Urbandale Pauses Removal Of LGBTQ Books From Schools

Shutterstock

By Nikoel Hytrek

August 3, 2023

The Urbandale School District released updated guidance on Thursday about books that are to be removed from school buildings and paused on removing those that mention LGBTQ content.

After reviewing the list with 382 titles and instead narrowed it down to 65.

“We have determined that there is ambiguity regarding the extent to which books that contain topics related to gender identity and sexual orientation need to be removed from libraries. As such, we will pause removing books that reference gender identity and sexual orientation until we receive guidance from the Iowa Department of Education,” said the email from the school district to parents of the district.

As a result, the only books the district will focus on removing at this time are those that depict sex acts as defined in Iowa Code Section 702.17.

The list still contains classics like “The Handmaid’s Tale” and multiple books by Toni Morrison, John Green, and Sarah J. Maas.

School board members who criticized the initial list praised the move.

“It’s absolutely a move in the right direction,” said Jason Menke, who serves on the Urbandale School Board. “I’m still distraught that districts are in a position where they’re still having to remove books. Sixty-five still seems like a very high number.”

He said this confusion was just a sign of what a tricky position the Iowa Legislature put schools in when it passed SF 496, which prohibits schools from having any books that depict sex acts—no matter the overall purpose of the book—and prohibits instruction about sexual orientations or gender identity for students up to sixth grade.

“In the absence of leadership and clear direction, more districts are going to find themselves in this situation,” he said. “And it’s regrettable because our schools and our teachers have more important things to do than going through the card catalog.”

But the ultimate good news was the pause in removing books mentioning sexual orientation or gender identity.

“The key for me is that this is a victory in regards to moving our district in the right direction. I’m not saying we’re totally there yet, but we this is better than it was yesterday or last week. We’re moving in the right direction,” said Dan Gutmann, who also serves on the Urbandale School Board.

He said this announcement was the ultimate indication of the power of concerned people coming together. Gutmann also thanked Superintendent Dr. Rosalie Daca and her team for noticing concerns and changing course.

“It’s a good move to wait until not only official guidance from the state but also to see what happens around any pending litigation around this,” he said. “This is a victory in terms of books and representation of the diverse families that we have in Urbandale.”

In the email, Daca said the district needs to be careful about following the law because teachers and administrators risk disciplinary action if found in violation.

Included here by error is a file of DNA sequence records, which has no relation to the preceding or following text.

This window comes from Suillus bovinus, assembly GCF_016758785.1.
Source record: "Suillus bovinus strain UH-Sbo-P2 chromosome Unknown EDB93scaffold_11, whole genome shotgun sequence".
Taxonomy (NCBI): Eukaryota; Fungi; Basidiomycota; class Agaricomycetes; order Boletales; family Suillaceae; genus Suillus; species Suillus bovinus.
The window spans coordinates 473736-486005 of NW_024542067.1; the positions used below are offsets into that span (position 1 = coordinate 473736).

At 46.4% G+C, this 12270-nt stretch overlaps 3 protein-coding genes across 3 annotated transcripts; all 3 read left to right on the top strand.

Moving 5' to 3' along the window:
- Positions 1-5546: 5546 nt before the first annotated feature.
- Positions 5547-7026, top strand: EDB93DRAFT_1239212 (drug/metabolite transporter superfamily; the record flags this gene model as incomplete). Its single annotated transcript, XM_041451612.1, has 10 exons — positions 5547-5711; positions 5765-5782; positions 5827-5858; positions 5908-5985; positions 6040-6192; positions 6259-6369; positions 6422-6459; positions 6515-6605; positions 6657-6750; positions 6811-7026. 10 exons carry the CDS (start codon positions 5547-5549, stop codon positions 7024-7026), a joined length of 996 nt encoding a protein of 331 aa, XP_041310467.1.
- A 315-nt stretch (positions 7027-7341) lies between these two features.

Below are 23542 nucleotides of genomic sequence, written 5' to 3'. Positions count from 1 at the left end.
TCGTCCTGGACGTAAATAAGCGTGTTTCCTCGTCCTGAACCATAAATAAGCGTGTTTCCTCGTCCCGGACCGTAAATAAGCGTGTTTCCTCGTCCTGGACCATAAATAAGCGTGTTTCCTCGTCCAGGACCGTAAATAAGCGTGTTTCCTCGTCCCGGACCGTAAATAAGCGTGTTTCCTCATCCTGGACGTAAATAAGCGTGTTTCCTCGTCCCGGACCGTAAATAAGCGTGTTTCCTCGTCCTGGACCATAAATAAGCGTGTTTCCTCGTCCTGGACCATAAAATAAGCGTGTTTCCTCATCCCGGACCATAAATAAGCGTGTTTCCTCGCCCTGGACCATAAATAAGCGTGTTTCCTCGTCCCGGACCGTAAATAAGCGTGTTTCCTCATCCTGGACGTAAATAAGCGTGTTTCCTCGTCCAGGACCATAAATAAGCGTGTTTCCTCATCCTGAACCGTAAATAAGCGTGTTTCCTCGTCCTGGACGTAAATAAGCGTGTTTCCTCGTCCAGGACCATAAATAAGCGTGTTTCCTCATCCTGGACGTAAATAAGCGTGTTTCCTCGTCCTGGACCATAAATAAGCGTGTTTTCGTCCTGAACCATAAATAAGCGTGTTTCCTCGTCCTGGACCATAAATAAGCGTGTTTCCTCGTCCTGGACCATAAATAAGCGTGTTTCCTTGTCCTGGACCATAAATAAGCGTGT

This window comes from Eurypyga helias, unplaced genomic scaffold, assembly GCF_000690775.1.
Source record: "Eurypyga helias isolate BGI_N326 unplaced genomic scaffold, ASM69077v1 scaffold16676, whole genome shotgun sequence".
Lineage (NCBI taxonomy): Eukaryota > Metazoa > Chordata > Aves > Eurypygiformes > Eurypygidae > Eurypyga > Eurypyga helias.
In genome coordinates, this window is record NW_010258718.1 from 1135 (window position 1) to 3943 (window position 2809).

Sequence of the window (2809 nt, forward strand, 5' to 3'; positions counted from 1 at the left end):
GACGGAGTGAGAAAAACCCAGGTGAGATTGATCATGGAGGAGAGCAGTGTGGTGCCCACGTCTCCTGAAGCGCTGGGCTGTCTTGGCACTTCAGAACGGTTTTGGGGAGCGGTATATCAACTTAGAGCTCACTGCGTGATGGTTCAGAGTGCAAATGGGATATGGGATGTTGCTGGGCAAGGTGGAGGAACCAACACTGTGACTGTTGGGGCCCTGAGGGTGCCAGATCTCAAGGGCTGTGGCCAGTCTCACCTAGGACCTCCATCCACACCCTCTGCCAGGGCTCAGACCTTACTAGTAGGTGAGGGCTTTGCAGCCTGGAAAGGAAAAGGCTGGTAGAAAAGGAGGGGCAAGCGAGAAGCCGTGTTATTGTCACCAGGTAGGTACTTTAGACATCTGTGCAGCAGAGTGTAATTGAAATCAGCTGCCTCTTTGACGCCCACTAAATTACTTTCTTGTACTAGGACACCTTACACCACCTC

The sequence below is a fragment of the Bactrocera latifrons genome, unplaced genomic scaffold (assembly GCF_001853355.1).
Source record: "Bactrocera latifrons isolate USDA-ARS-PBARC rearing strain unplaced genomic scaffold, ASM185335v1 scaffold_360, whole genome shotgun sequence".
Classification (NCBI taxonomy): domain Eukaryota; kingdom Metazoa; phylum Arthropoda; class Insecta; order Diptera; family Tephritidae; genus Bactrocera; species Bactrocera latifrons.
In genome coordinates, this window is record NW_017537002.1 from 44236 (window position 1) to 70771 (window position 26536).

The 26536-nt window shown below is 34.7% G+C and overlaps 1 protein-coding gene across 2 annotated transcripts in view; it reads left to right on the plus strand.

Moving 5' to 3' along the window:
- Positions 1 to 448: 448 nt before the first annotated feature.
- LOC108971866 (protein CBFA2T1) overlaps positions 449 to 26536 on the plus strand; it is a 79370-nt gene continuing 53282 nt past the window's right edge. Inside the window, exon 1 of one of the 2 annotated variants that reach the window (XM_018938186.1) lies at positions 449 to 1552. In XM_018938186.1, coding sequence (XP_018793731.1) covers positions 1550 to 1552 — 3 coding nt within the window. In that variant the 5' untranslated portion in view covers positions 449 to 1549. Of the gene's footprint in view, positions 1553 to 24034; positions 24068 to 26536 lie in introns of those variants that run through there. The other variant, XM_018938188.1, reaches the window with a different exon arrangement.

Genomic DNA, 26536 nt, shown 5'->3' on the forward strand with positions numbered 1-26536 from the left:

“I owe it to every staff member and their family to be careful, mindful and intentional about the guidance we provide knowing that if our guidance is wrong, we could jeopardize their professional and personal lives,” she wrote.

Schools have until Jan. 1, 2024, to be in full compliance with the law, and the Department of Education has not yet released guidelines about how to achieve that.

“Our understanding of SF496 was that any book that contained topics related to gender identity, sexual orientation, or sex acts would need to be removed,” Daca said in the email released to families. “Based on that criteria, the initial list of 382 book titles was shared with teachers and librarians so that they could review the list, compare it to what may be in their classroom or school library, and then provide feedback based on their knowledge of those books.”

Any of the books that are removed will be stored in a central location, the email says.

“We started to see this getting reported as far away as Los Angeles,” Gutmann said. “The Los Angeles Blade covered it. LGBTQ Nation picked it up. National authors that were on the list were commenting about Urbandale’s action.

“This didn’t happen voluntarily. This happened because we applied a significant amount. Of people power. And it was a good fight and it’s not over, but today is a victory.”

 

Nikoel Hytrek
8/3/23

 

If you enjoy stories like these, make sure to sign up for Iowa Starting Line’s weekly newsletter.

Have a story idea or something I should know? Email me at [email protected]. You can also DM me on Twitter at @n_hytrek

​​Iowa Starting Line is part of an independent news network and focuses on how state and national decisions impact Iowans’ daily lives. We rely on your financial support to keep our stories free for all to read. You can contribute to us hereFind ISL on TikTokInstagramFacebook and Twitter.

  • Nikoel Hytrek

    Nikoel Hytrek is Iowa Starting Line’s longest-serving reporter. She covers LGBTQ issues, abortion rights and all topics of interest to Iowans. Her biggest goal is to help connect the dots between policy and people’s real lives. If you have story ideas or tips, send them over to [email protected].

CATEGORIES: Uncategorized

Politics

Local News

Related Stories
Share This